In the recent decision UFCW, Local 1400 v Prairie Pride Natural Foods Ltd, 2013 CanLII 82240 (SK LA), a Saskatchewan arbitration board upheld the dismissal of a long-term employee for workplace violence and harassment threats.
The grievor worked as a Hanger in the employer’s poultry processing plant. He had been employed for five years, which was a lengthy period of employment for the workplace which had high turnover. In September 2011 the grievor was suspended 3 days for elbowing another employee in the chest and yelling and swearing at him. In May 2012 the grievor threatened to come at the same employee with a knife and threatened to assault and kill them. The grievor was terminated in June 2012 and grieved the termination.
The Union contended that the incidents had never taken place and, if they had, the discipline was too harsh.
The grievances were dismissed and termination upheld. In its decision, the arbitration board found that the incidents had indeed taken place and that the discipline in both cases was appropriate. With respect to the first incident, the majority of the board had no trouble concluding that a three-day suspension was appropriate, noting that such behaviour must be brought under control due to its potential to escalate into something serious. The majority of the board concluded that termination was appropriate for the second incident, despite the grievor’s relatively long service history. The previous suspension, the lack of provocation and remorse, and the grievor’s success at finding a new job all were factors the board considered in upholding his dismissal. The primary factor, however, was the seriousness of the incident. The board was conscious of the fact that the victim felt legitimately threatened by the grievor and that the threats themselves were of an extremely serious nature. The board was persuaded that a continued threat to the workplace existed if the grievor were returned, which created an “ever pressing need to act in a manner to stabilize the workplace and dispel the threat”. As such, reinstatement was not appropriate and the dismissal was upheld.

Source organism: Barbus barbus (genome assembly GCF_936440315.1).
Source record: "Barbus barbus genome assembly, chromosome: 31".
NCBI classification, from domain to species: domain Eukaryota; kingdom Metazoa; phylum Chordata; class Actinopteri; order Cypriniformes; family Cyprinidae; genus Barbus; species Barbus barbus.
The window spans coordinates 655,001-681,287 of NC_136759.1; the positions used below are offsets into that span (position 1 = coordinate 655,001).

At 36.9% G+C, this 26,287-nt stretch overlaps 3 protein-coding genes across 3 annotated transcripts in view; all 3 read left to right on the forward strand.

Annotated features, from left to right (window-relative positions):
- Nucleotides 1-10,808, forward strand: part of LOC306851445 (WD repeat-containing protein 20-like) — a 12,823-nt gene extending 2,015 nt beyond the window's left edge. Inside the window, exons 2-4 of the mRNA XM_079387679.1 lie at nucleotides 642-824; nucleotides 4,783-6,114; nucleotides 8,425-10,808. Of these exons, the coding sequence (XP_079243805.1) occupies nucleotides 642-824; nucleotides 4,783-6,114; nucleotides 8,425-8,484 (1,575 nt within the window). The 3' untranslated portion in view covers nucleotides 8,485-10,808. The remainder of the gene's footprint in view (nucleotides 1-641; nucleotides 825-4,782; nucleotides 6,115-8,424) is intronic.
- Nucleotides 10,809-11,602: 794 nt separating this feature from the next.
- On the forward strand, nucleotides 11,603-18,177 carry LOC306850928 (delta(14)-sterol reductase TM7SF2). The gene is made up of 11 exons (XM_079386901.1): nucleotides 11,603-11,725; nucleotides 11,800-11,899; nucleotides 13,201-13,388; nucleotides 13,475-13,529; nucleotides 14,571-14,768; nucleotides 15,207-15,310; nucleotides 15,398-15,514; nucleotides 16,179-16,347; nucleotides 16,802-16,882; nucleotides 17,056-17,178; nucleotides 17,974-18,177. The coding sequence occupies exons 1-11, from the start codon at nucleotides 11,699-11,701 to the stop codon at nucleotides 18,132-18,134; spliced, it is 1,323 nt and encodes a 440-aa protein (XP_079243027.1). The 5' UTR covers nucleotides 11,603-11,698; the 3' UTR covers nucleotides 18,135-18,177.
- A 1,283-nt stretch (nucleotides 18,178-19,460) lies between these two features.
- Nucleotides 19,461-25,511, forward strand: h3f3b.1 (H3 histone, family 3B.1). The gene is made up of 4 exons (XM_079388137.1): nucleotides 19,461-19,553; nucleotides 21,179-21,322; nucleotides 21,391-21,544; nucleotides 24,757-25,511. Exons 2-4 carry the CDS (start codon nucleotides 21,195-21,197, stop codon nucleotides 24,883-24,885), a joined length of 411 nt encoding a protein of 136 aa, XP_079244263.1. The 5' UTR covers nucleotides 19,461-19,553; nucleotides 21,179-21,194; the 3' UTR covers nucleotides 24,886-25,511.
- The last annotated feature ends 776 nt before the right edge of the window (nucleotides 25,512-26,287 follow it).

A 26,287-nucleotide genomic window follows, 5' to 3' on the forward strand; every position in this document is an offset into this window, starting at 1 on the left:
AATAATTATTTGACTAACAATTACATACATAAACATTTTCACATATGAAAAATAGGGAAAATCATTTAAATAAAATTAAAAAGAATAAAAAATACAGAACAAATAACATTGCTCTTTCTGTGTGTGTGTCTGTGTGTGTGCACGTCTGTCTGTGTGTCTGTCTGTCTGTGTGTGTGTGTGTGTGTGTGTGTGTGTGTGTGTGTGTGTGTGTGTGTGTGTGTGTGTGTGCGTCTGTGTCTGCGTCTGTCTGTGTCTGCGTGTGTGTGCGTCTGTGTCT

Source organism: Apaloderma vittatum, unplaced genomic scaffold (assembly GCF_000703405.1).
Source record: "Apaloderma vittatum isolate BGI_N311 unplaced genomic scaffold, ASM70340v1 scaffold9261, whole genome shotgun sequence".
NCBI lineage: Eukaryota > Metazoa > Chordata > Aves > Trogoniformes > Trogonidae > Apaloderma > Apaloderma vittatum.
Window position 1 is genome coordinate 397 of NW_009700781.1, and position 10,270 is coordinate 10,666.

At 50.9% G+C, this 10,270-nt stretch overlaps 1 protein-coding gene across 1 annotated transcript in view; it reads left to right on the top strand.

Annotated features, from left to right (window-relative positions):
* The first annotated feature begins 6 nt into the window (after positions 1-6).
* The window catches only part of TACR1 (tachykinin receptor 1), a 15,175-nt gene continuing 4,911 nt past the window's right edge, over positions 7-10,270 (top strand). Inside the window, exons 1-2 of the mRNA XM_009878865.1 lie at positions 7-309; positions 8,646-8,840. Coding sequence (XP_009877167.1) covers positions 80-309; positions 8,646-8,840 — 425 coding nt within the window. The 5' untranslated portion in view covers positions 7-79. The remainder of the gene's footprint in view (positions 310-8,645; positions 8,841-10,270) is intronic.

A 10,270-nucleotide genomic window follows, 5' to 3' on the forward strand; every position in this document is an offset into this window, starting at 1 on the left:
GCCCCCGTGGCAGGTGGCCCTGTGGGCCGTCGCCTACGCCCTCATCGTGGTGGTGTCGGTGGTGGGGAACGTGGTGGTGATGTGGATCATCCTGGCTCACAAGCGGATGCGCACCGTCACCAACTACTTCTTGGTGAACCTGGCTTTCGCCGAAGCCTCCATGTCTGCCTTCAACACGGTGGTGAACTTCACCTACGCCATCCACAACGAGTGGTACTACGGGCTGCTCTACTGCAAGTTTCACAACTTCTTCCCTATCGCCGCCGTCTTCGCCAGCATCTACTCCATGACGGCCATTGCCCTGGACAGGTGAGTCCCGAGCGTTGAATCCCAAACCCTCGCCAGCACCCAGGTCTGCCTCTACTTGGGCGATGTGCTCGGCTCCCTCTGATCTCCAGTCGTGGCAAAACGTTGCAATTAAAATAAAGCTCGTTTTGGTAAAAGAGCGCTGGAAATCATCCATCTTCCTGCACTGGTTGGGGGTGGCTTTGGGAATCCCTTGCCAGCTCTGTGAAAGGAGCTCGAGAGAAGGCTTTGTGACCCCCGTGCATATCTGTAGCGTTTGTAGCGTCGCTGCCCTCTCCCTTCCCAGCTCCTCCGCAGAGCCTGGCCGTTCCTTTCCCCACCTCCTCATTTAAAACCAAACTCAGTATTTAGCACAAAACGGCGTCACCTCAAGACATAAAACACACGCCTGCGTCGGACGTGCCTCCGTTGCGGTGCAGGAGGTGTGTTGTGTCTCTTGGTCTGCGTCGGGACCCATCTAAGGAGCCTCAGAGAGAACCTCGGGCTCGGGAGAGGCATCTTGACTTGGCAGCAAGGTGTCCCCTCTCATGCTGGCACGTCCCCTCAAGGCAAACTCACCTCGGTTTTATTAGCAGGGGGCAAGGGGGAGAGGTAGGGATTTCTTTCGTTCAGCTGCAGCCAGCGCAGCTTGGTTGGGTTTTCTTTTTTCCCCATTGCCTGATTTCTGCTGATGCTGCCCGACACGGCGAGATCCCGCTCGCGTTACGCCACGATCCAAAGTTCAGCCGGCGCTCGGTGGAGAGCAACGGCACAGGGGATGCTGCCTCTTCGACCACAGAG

This case is another in a growing line of recent case law, including in Ontario post Bill 168, that has taken a strong stance against threats of violence in the workplace. This case illustrates that where an employee’s conduct and lack of remorse results in a continued threat to the workplace, the employment relationship will not be salvageable. It also shows that threats of violence can be treated as seriously as actual violence in the workplace, particularly where the threats are serious and credible. While termination will not be applied by arbitrators as the “automatic” penalty, it will be appropriate in circumstances where rehabilitation is not possible and risks to the workplace would remain with an award of reinstatement.